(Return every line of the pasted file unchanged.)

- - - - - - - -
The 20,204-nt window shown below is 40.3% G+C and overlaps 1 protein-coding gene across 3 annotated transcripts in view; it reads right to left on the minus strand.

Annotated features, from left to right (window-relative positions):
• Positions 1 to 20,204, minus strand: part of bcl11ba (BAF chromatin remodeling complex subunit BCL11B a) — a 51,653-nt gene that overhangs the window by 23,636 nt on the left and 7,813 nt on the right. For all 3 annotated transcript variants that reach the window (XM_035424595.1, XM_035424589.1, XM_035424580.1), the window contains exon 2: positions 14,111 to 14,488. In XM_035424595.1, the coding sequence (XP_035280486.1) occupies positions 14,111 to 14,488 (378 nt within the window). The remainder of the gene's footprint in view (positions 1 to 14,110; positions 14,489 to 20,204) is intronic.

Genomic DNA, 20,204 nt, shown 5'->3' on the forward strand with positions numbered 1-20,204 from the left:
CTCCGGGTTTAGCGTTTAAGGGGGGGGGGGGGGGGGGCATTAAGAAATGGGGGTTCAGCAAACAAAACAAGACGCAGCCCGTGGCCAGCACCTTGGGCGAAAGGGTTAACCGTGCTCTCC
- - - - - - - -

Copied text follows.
The 20,204-nt window shown below is 40.3% G+C and overlaps 1 protein-coding gene across 3 annotated transcripts in view; it reads right to left on the minus strand.

Annotated features, from left to right (window-relative positions):
• Positions 1 to 20,204, minus strand: part of bcl11ba (BAF chromatin remodeling complex subunit BCL11B a) — a 51,653-nt gene that overhangs the window by 23,636 nt on the left and 7,813 nt on the right. For all 3 annotated transcript variants that reach the window (XM_035424595.1, XM_035424589.1, XM_035424580.1), the window contains exon 2: positions 14,111 to 14,488. In XM_035424595.1, the coding sequence (XP_035280486.1) occupies positions 14,111 to 14,488 (378 nt within the window). The remainder of the gene's footprint in view (positions 1 to 14,110; positions 14,489 to 20,204) is intronic.

Genomic DNA, 20,204 nt, shown 5'->3' on the forward strand with positions numbered 1-20,204 from the left:
CTCCGGGTTTAGCGTTTAAGGGGGGGGGGGGGGGGGGCATTAAGAAATGGGGGTTCAGCAAACAAAACAAGACGCAGCCCGTGGCCAGCACCTTGGGCGAAAGGGTTAACCGTGCTCTCC